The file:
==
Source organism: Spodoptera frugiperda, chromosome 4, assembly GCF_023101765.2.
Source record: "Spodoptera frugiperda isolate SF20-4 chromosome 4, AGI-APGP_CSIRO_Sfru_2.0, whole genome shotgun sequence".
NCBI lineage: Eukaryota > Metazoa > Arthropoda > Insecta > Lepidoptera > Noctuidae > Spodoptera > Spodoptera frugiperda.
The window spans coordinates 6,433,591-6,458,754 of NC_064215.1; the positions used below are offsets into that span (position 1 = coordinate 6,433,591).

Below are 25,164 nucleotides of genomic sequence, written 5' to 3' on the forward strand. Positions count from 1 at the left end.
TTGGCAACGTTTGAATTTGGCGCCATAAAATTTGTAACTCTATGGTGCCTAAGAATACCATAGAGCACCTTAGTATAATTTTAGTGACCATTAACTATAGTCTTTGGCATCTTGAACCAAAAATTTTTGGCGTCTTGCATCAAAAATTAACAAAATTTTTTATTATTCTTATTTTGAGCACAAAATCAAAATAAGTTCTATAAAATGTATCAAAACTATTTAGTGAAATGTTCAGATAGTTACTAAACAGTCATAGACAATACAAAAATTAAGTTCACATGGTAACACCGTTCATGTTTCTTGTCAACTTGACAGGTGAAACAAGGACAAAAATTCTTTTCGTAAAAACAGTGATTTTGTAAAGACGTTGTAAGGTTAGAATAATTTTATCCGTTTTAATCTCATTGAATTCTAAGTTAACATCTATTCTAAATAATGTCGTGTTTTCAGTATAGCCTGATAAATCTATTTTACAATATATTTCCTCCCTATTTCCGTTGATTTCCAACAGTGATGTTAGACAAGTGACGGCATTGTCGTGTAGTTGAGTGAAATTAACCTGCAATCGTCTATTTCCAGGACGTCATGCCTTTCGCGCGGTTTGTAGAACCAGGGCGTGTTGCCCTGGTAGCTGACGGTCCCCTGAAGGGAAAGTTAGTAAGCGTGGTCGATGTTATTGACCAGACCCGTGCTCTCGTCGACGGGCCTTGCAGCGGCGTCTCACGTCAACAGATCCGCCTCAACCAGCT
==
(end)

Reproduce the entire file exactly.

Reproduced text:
Source organism: Spodoptera frugiperda, chromosome 4, assembly GCF_023101765.2.
Source record: "Spodoptera frugiperda isolate SF20-4 chromosome 4, AGI-APGP_CSIRO_Sfru_2.0, whole genome shotgun sequence".
NCBI lineage: Eukaryota > Metazoa > Arthropoda > Insecta > Lepidoptera > Noctuidae > Spodoptera > Spodoptera frugiperda.
The window spans coordinates 6,433,591-6,458,754 of NC_064215.1; the positions used below are offsets into that span (position 1 = coordinate 6,433,591).

Below are 25,164 nucleotides of genomic sequence, written 5' to 3' on the forward strand. Positions count from 1 at the left end.
TTGGCAACGTTTGAATTTGGCGCCATAAAATTTGTAACTCTATGGTGCCTAAGAATACCATAGAGCACCTTAGTATAATTTTAGTGACCATTAACTATAGTCTTTGGCATCTTGAACCAAAAATTTTTGGCGTCTTGCATCAAAAATTAACAAAATTTTTTATTATTCTTATTTTGAGCACAAAATCAAAATAAGTTCTATAAAATGTATCAAAACTATTTAGTGAAATGTTCAGATAGTTACTAAACAGTCATAGACAATACAAAAATTAAGTTCACATGGTAACACCGTTCATGTTTCTTGTCAACTTGACAGGTGAAACAAGGACAAAAATTCTTTTCGTAAAAACAGTGATTTTGTAAAGACGTTGTAAGGTTAGAATAATTTTATCCGTTTTAATCTCATTGAATTCTAAGTTAACATCTATTCTAAATAATGTCGTGTTTTCAGTATAGCCTGATAAATCTATTTTACAATATATTTCCTCCCTATTTCCGTTGATTTCCAACAGTGATGTTAGACAAGTGACGGCATTGTCGTGTAGTTGAGTGAAATTAACCTGCAATCGTCTATTTCCAGGACGTCATGCCTTTCGCGCGGTTTGTAGAACCAGGGCGTGTTGCCCTGGTAGCTGACGGTCCCCTGAAGGGAAAGTTAGTAAGCGTGGTCGATGTTATTGACCAGACCCGTGCTCTCGTCGACGGGCCTTGCAGCGGCGTCTCACGTCAACAGATCCGCCTCAACCAGCT